First-ever digital twinning of First Nation Traditional Territory being done with LlamaZOO’s TimberOps
August 5, 2020 By LlamaZOO Interactive Inc
LlamaZOO’s TimberOps software will support Mowachaht/Muchalaht, the first-ever First Nation to use the technology for improving land management & stewardship
LlamaZOO, a Spatial Business Intelligence provider with a SaaS platform, has signed an agreement with Mowachaht/Muchalaht First Nation, enabling them as the first-ever First Nation to use digital twinning software technology for improving land management and stewardship. Leveraging LlamaZOO’s TimberOps software, Mowachaht/Muchalaht will use a digital twin of the nation’s 350,000+ hectares of territory (land and water) on Vancouver Island to facilitate meaningful reconciliation through shared decision-making as well as provide greater certainty for responsible development proposals of the land with industry (forestry and mining), and government.
“A digital twin of land data through TimberOps enables authorized users to virtually experience all aspects of the land, at any vantage point, from their office or home, limiting the need for field visits,” said Charles Lavigne, LlamaZOO CEO and co-founder. “It will be transformative for First Nations, governments and industry in reaching agreements about land use stewardship, co-management and decision-making for responsible resource development because it enables information continuity between all parties, particularly in a post-COVID world where travel and face-to-face interactions are restricted.”
With the most data layers ever seen in a digital twin at LlamaZOO and over 100 years of historical B.C. logging data, the technology will replace previously used tools such as Google Earth and physical maps, and turn large amounts of complex landscape-level data into an intuitive, 3D digital twin. Mowachaht/Muchalaht will use the materials that are stored in their Cultural Resource Center; such as the recorded Culturally Modified Trees, places of sacred significance, named Places, places to gather food/seafood and other cultural information to complement the new technology.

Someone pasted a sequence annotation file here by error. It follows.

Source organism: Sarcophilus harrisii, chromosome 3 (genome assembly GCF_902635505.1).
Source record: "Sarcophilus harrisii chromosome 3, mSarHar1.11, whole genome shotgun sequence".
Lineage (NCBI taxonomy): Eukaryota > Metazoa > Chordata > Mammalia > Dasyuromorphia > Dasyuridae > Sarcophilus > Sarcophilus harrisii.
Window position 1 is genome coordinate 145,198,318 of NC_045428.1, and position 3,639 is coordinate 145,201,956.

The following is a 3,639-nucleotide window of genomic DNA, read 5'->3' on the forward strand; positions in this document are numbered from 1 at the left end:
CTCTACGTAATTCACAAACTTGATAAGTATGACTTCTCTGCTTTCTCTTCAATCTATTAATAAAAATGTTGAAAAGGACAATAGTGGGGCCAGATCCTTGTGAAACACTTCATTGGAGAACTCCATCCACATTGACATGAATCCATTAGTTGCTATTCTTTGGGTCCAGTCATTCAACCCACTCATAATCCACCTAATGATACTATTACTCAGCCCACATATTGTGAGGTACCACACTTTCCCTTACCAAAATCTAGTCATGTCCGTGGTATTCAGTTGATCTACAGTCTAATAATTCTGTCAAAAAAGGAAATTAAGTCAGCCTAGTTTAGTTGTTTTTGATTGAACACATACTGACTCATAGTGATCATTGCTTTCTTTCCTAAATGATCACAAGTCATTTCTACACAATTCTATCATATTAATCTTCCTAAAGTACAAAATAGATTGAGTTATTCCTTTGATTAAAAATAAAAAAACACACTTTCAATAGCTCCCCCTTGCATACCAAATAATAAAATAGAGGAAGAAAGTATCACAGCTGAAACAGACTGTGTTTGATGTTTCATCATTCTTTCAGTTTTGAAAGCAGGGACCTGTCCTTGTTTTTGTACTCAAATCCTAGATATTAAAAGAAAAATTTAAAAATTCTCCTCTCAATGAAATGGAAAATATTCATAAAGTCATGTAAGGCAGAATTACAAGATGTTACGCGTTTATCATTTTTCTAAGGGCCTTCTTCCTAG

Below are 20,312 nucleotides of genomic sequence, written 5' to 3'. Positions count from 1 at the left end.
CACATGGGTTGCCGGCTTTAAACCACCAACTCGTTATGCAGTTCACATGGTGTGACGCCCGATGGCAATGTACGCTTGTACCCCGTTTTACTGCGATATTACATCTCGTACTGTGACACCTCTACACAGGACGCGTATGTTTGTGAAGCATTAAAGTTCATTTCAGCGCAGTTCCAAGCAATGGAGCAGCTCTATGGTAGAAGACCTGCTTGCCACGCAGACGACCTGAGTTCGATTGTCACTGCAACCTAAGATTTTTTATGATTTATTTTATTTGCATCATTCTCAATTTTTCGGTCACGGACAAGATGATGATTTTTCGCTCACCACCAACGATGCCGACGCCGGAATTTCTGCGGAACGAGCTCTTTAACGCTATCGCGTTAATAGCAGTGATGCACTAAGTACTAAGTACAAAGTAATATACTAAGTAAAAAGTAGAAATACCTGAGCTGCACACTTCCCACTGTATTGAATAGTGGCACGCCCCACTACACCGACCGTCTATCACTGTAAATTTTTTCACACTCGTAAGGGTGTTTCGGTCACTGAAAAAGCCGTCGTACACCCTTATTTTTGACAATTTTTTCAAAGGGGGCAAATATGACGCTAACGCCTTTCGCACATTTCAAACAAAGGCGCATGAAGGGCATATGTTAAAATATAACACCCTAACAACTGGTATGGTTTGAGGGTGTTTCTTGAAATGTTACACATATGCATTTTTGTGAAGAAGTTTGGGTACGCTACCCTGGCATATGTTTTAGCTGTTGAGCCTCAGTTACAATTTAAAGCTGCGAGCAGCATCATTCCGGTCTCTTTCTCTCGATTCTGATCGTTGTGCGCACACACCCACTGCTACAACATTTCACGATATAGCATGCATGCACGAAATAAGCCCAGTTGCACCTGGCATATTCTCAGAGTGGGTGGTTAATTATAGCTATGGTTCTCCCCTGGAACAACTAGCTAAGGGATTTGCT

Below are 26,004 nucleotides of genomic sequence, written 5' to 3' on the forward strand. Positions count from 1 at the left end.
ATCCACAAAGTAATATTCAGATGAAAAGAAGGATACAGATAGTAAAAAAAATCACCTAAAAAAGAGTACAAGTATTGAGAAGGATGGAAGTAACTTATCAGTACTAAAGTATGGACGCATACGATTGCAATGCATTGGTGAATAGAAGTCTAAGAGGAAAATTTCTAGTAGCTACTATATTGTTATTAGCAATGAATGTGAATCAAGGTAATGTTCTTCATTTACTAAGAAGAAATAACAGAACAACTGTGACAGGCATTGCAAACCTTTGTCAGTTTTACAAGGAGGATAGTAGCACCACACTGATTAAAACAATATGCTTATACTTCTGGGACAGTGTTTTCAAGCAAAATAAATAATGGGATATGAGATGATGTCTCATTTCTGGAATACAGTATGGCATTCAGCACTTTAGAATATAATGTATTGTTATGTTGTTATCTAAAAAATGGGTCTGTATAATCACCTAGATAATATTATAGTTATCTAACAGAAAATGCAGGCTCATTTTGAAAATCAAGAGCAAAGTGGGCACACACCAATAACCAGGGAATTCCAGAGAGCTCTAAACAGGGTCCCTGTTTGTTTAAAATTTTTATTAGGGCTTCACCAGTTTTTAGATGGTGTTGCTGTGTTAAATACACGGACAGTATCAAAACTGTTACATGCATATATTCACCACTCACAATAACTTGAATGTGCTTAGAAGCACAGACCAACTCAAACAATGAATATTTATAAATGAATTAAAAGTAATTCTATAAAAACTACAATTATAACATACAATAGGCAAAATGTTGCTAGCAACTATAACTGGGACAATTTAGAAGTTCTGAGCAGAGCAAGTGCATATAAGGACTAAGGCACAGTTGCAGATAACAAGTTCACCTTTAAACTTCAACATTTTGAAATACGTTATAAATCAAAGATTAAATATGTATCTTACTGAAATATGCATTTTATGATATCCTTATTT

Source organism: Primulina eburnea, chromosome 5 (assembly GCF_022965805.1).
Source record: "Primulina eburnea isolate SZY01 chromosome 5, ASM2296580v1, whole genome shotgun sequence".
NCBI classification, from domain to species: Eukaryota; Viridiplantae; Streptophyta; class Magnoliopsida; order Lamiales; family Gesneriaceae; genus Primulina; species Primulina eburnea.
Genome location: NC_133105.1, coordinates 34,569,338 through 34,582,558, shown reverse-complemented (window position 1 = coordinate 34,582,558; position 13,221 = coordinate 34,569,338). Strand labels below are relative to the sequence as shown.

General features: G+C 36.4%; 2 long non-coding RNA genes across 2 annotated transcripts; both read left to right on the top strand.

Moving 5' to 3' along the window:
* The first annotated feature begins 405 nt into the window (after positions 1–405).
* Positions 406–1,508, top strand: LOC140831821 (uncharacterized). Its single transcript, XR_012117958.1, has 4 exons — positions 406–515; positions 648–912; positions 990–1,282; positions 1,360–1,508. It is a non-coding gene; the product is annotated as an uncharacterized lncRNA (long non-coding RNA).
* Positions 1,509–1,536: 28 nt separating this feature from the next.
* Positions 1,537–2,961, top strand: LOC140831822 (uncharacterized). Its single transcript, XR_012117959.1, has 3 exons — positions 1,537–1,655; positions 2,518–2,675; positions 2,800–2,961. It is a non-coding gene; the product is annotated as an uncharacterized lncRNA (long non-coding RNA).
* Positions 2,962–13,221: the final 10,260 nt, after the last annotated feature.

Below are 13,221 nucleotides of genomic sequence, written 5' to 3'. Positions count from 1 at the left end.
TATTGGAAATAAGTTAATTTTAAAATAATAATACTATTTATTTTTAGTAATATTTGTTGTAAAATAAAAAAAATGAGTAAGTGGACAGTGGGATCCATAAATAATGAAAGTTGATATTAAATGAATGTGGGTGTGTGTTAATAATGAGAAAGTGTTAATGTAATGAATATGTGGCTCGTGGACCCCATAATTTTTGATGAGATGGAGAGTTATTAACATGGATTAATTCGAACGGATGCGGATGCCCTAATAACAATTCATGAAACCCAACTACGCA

“This technology will assist our people in showing the world what is within our Traditional Territory,” said Chief Maquinna, Mowachaht/Muchalaht First Nation. “It will provide prospective business partners and forestry companies with a real-time view of the results of logging, mining and other resource extraction. TimberOps is going to play a critical role in how we manage our lands and resources.”
TimberOps helps all users to:
- Design accurate cutblocks and roads in-office and improve planning accuracy.
- Reduce field planning trips and travel costs as well as improve safety. The reduction in site visits also reduces GHG emissions.
- Meet multi-objective land management goals involving watersheds, wildlife habitat and visual quality (VQA).
- Facilitate stakeholder and community consultations with intuitive topographic visualizations and remote connectivity.
- Reduce onboarding and training time while improving quality assurance.
To learn more about LlamaZOO and TimberOps visit: llamazoo.com
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